How To Maximise Your Time


Lewis is a dab-hand at juggling multiple projects and maximising his time. Let him show you how.

You can be more productive by doing less work.

You can be more productive by doing less work.

Sounds too good to be true doesn’t it? The most successful people I know work a LOT less than people who work ten hours  a day and conform to this #grind trend probably swarming your social media accounts. I like to sum up my attitude to work with this phrase: ‘It’s not how much you do, it’s how well you do it’.

As young adults, we are told constantly that in order to succeed we HAVE to work hard. Well this is true to some extent, we have to conceptualise ‘hard work’.

‘Hard work’ at its core is working consistently and productively towards a goal. There is no time limit associated with this concept, only a taken for granted idea that ‘hard work’ must equal ‘long work’.

It’s time to free your mind, reader.

It’s time to free your mind, reader.

The most successful year of my life I balanced four A-levels and a blog project. Revising four subjects is no easy task. Neither is developing and producing blog content. How did  I achieve my A levels and produce content for a worldwide audience? I committed quality time to both projects and not forced time.

Quality time: committing to a project or endeavour a set amount of time per week and not exceeding this time.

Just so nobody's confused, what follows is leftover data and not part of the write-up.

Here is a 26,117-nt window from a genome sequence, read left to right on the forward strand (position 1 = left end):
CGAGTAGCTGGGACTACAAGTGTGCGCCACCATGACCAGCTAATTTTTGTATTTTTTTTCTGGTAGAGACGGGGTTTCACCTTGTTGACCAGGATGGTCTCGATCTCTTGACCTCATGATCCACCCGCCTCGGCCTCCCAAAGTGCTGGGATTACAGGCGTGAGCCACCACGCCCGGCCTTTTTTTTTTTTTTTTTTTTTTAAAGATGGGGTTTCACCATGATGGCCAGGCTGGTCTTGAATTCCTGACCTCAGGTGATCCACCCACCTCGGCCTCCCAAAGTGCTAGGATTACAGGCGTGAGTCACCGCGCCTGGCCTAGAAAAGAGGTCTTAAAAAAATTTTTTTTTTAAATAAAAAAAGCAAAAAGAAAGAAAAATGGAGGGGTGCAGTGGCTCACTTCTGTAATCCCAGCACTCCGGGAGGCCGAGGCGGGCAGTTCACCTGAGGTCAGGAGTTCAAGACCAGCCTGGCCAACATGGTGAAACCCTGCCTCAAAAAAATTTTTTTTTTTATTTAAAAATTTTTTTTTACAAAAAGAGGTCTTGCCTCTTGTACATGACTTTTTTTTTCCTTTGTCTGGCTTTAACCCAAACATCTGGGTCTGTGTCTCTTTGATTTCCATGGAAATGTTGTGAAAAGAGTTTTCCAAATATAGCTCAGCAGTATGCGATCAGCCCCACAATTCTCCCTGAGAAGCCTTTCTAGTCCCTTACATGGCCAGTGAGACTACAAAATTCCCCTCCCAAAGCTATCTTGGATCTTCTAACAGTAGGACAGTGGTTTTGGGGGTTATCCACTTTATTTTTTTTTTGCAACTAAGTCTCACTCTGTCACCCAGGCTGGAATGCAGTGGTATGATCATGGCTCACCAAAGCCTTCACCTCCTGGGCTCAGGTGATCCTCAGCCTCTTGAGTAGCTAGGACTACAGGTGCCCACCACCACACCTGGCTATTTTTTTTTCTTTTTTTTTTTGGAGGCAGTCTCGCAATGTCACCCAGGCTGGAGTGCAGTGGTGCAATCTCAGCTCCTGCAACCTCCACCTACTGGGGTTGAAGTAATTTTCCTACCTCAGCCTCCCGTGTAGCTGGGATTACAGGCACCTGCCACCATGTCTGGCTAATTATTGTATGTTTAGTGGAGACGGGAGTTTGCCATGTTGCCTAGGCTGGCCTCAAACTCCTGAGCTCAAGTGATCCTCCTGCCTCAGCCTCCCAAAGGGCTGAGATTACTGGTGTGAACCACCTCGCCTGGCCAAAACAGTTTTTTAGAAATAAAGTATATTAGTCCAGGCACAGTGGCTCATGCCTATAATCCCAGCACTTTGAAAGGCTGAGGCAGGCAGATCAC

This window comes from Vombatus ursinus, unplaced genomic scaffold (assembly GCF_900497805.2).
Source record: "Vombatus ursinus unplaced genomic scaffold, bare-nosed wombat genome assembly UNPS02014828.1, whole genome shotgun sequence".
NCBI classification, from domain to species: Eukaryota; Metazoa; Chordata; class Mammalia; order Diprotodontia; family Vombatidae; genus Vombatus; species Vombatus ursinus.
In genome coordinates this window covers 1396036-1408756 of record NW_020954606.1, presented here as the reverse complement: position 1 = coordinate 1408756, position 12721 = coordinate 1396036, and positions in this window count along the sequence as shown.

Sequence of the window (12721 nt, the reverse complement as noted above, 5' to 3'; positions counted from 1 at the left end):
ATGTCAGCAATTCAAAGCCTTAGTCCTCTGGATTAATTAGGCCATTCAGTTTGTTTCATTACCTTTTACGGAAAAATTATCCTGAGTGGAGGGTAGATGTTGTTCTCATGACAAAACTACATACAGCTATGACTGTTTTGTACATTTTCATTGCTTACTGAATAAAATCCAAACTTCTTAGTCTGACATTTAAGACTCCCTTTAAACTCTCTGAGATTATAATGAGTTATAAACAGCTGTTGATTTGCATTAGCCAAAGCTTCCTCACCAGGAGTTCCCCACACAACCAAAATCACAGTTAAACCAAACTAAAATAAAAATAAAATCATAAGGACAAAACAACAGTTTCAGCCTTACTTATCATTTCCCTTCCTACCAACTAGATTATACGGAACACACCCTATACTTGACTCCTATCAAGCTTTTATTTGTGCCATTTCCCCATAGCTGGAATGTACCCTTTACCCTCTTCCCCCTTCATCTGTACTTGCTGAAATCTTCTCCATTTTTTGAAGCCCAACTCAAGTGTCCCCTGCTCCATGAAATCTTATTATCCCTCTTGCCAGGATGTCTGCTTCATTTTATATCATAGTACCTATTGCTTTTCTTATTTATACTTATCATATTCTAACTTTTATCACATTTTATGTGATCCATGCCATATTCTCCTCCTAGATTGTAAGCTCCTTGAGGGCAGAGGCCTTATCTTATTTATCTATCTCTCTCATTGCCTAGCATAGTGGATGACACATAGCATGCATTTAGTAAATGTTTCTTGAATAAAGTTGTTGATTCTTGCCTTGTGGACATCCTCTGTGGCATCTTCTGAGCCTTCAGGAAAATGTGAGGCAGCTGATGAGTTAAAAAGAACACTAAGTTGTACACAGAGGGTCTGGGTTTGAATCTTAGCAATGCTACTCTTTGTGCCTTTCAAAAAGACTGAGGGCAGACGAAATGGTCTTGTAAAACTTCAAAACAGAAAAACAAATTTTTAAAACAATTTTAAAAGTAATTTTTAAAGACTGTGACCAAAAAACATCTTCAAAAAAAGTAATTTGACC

Forced time: feeling obliged to work on something even though your head really isn’t in it. 

By setting specific time frames to work on projects, you are ensuring your motivation and therefore productivity is concentrated and invested equally into your tasks. For example, I  would revise each subject for two hours per week (it’s really not a lot of time when you consider you have 24 hours PER DAY) as well as setting two hours per week to work on developing blog content. The rest of my week was then dedicated to my down time.

A vital part of productivity is down time, believe it or not.

A vital part of productivity is down time, believe it or not. I have found that the times that I am most relaxed, the best ideas come to me and I am hungry to work again. Don’t get me wrong,  if you are locked in your room hustling away to achieve your goals, good on you. BUT consider that you could commit to specified, allocated hours of work as well as enjoying that down time that you have earned and STILL be productive.

Society likes to put success in a box. It’s important to know that we are not all going to fit inside of this box. We cannot all commit 12 hours per week working on exam/coursework/deadlines/projects and expect to be successful. Sometimes we have to step outside of this box and explore options ourselves. The best decision I made was to stop forcing work and set times in which I could let productivity flow.

To summarise this article:

  • We can balance expectation and recreation.
  • We can be young at heart but mature in our approach to work, and this starts with investing quality time into our projects, not forced time.

I understand the pressure of feeling like we are not deserving of success. I understand that schools, colleges, even the workplace pressure us into working a certain way and persuade us to ‘keep to the rules’. We are not confined nor defined by these rules. We can have both a social life and productive work life.

So invest quality time, not forced time into your projects and you will immediately see the difference in not only your work, but your social life too.

This is by no means an all inclusive set of rules so let us know on Facebook or Twitter if you have any other tips on how to maximise your time.

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